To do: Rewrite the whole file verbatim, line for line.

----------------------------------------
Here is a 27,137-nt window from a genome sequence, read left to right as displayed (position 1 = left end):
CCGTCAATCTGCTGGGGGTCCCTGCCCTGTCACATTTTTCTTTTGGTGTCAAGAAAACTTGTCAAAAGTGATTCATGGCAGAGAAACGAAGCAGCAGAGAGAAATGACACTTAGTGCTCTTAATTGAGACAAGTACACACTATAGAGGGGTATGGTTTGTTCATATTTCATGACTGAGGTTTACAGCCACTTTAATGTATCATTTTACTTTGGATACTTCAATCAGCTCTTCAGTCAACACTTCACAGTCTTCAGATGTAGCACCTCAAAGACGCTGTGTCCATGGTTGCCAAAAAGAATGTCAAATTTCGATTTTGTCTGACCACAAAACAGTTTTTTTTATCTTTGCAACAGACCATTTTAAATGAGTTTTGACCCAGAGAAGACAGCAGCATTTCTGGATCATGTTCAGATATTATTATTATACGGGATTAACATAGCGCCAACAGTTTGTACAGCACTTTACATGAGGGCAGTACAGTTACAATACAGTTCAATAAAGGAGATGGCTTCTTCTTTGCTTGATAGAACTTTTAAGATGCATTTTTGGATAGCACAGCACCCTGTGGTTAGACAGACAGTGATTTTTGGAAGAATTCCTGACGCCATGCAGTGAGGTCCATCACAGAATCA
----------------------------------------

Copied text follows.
Here is a 27,137-nt window from a genome sequence, read left to right as displayed (position 1 = left end):
CCGTCAATCTGCTGGGGGTCCCTGCCCTGTCACATTTTTCTTTTGGTGTCAAGAAAACTTGTCAAAAGTGATTCATGGCAGAGAAACGAAGCAGCAGAGAGAAATGACACTTAGTGCTCTTAATTGAGACAAGTACACACTATAGAGGGGTATGGTTTGTTCATATTTCATGACTGAGGTTTACAGCCACTTTAATGTATCATTTTACTTTGGATACTTCAATCAGCTCTTCAGTCAACACTTCACAGTCTTCAGATGTAGCACCTCAAAGACGCTGTGTCCATGGTTGCCAAAAAGAATGTCAAATTTCGATTTTGTCTGACCACAAAACAGTTTTTTTTATCTTTGCAACAGACCATTTTAAATGAGTTTTGACCCAGAGAAGACAGCAGCATTTCTGGATCATGTTCAGATATTATTATTATACGGGATTAACATAGCGCCAACAGTTTGTACAGCACTTTACATGAGGGCAGTACAGTTACAATACAGTTCAATAAAGGAGATGGCTTCTTCTTTGCTTGATAGAACTTTTAAGATGCATTTTTGGATAGCACAGCACCCTGTGGTTAGACAGACAGTGATTTTTGGAAGAATTCCTGACGCCATGCAGTGAGGTCCATCACAGAATCA